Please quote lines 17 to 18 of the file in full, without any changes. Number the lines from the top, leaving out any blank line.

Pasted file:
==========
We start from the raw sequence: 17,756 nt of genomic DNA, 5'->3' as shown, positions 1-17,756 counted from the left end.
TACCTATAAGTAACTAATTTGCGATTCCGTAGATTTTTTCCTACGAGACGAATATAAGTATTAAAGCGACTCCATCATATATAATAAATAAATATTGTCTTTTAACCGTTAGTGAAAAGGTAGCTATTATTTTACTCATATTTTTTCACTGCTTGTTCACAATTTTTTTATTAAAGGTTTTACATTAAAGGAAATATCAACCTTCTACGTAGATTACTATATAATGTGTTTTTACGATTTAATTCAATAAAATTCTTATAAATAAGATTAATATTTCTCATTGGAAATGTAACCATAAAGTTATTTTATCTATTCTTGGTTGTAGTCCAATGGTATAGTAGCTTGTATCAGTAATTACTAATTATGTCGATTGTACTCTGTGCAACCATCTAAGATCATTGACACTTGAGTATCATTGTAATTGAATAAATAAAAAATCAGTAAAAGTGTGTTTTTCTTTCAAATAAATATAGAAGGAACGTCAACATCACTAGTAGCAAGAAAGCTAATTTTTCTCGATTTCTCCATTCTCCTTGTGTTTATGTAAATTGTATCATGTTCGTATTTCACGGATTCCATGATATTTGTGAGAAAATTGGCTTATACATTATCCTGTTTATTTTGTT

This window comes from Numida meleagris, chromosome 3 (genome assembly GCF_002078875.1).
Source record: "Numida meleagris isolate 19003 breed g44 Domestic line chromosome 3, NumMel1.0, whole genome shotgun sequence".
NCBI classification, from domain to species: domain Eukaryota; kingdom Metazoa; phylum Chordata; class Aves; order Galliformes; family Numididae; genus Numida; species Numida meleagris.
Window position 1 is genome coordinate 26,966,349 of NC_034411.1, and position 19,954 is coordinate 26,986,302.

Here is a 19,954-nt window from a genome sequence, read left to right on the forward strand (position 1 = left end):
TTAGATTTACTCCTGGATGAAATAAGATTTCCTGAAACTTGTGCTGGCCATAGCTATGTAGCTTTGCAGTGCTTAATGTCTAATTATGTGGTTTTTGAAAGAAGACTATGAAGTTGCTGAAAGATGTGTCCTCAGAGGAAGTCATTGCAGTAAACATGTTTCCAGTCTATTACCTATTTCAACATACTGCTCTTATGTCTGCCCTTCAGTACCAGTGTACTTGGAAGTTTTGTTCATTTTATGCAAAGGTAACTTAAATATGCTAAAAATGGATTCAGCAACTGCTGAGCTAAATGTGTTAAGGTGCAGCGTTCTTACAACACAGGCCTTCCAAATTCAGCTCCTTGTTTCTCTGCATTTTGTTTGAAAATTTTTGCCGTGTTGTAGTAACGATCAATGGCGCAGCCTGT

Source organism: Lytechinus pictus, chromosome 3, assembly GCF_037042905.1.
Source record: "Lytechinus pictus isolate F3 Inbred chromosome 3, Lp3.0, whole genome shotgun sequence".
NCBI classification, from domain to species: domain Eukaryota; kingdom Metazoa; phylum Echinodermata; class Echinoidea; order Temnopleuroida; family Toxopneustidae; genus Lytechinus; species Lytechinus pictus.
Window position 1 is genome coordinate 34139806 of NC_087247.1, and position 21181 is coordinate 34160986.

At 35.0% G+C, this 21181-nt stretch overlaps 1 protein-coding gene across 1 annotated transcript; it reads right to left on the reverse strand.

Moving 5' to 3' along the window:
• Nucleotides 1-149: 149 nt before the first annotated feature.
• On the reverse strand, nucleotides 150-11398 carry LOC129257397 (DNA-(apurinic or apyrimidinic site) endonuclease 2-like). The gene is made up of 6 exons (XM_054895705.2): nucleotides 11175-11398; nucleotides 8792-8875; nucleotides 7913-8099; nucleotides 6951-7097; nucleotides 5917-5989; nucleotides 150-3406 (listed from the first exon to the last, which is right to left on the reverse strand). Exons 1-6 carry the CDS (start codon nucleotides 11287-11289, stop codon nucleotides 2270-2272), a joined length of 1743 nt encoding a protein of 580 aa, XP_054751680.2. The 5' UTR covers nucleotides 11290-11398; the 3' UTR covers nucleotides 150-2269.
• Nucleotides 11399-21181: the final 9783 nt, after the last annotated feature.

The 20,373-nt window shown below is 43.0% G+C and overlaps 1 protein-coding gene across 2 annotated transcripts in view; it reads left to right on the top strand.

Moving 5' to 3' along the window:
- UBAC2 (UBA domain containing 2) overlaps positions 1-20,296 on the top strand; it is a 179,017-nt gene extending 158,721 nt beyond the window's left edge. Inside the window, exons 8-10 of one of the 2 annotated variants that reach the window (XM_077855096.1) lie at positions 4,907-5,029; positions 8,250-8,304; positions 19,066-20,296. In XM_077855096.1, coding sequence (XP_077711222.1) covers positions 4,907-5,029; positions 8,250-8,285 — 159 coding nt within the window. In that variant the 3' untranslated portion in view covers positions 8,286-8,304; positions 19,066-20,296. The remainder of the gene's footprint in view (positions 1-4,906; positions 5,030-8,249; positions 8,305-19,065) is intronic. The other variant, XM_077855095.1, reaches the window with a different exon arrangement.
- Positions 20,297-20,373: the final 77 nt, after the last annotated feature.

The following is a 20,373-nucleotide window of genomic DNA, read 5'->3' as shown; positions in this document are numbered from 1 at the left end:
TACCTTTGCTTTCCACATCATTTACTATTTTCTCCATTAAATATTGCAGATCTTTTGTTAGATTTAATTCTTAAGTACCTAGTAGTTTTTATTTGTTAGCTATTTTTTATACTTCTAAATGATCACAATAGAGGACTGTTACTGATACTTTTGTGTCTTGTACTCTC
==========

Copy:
• Nucleotides 11399-21181: the final 9783 nt, after the last annotated feature.

The 20,373-nt window shown below is 43.0% G+C and overlaps 1 protein-coding gene across 2 annotated transcripts in view; it reads left to right on the top strand.